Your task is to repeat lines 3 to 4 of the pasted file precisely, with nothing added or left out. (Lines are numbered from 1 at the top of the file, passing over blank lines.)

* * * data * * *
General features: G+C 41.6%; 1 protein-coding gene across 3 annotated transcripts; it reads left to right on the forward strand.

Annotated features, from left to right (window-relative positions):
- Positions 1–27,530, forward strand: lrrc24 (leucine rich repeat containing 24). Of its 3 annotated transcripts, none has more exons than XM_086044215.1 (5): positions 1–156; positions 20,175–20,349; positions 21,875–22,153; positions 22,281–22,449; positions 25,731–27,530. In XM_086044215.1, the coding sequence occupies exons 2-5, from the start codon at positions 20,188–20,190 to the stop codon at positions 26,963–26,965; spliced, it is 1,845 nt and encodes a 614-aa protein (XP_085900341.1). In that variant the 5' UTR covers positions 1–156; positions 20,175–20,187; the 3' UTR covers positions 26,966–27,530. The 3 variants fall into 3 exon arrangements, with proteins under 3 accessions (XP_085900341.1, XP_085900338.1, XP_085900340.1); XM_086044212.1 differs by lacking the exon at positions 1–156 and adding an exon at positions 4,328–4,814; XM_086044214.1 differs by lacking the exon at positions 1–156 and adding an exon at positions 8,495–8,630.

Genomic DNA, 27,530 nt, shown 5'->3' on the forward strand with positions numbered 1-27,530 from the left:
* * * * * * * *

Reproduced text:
- Positions 1–27,530, forward strand: lrrc24 (leucine rich repeat containing 24). Of its 3 annotated transcripts, none has more exons than XM_086044215.1 (5): positions 1–156; positions 20,175–20,349; positions 21,875–22,153; positions 22,281–22,449; positions 25,731–27,530. In XM_086044215.1, the coding sequence occupies exons 2-5, from the start codon at positions 20,188–20,190 to the stop codon at positions 26,963–26,965; spliced, it is 1,845 nt and encodes a 614-aa protein (XP_085900341.1). In that variant the 5' UTR covers positions 1–156; positions 20,175–20,187; the 3' UTR covers positions 26,966–27,530. The 3 variants fall into 3 exon arrangements, with proteins under 3 accessions (XP_085900341.1, XP_085900338.1, XP_085900340.1); XM_086044212.1 differs by lacking the exon at positions 1–156 and adding an exon at positions 4,328–4,814; XM_086044214.1 differs by lacking the exon at positions 1–156 and adding an exon at positions 8,495–8,630.

Genomic DNA, 27,530 nt, shown 5'->3' on the forward strand with positions numbered 1-27,530 from the left: